Nikolas Fountis said...

When reading this article you can get a better understanding of what inflation can exactly do to an economy. With inflation being a general increase in prices and fall in the purchasing value of money the Venezuelan economy suffers tremendously. This sparks people to selfish or self interested and this creates further problems in the economy. It is hard to get a good perspective of how much the money isn't worth anything but with examples shown in the article such as "5 bolivar" are worth less than an American Penny gives a clear and shocking picture. With the money having less value it does nothing but cause people to have to cash out more just to get something they want and need, giving less worth the the currency. With the continuation of this the economy will never improve or become successful.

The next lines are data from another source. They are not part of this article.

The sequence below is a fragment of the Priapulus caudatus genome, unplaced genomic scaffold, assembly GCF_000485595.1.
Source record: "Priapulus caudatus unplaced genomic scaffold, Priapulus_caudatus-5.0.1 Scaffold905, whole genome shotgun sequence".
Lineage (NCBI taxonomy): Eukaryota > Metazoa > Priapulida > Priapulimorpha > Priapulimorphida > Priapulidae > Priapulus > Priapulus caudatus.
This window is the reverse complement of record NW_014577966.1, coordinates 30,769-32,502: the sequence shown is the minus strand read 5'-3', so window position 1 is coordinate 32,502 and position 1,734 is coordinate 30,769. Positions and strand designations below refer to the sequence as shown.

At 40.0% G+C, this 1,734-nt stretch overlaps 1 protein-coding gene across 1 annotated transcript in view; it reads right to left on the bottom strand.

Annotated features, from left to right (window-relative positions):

Anonymous said...

After reading this article, it shocks me to see how the economy of Venezuela is not doing well due to inflation. When the article first opened up with the story about Pedro Venero being robbed and not carrying about the fact that he might lose most or all of his Bolivars let me know that this article was not going to be good. The fact that the people of Venezuela have given up on their economy is crazy. The article discusses how the country has been affected by the increase in prices tremendously. Some things that occurred are that many people must had to quit their jobs and sell merchandise in order to increase their income, people are limited to buying resources which results in them having to wait in lines for long periods of times, and when withdrawing money they are limited to certain amount to withdraw and may only use the ATM 2-3 times a day. All in all this article is a prime example of a country with a poorly run economy who has not made much improvements to fix it.
-Surina Sandhu

David Bavagnoli said...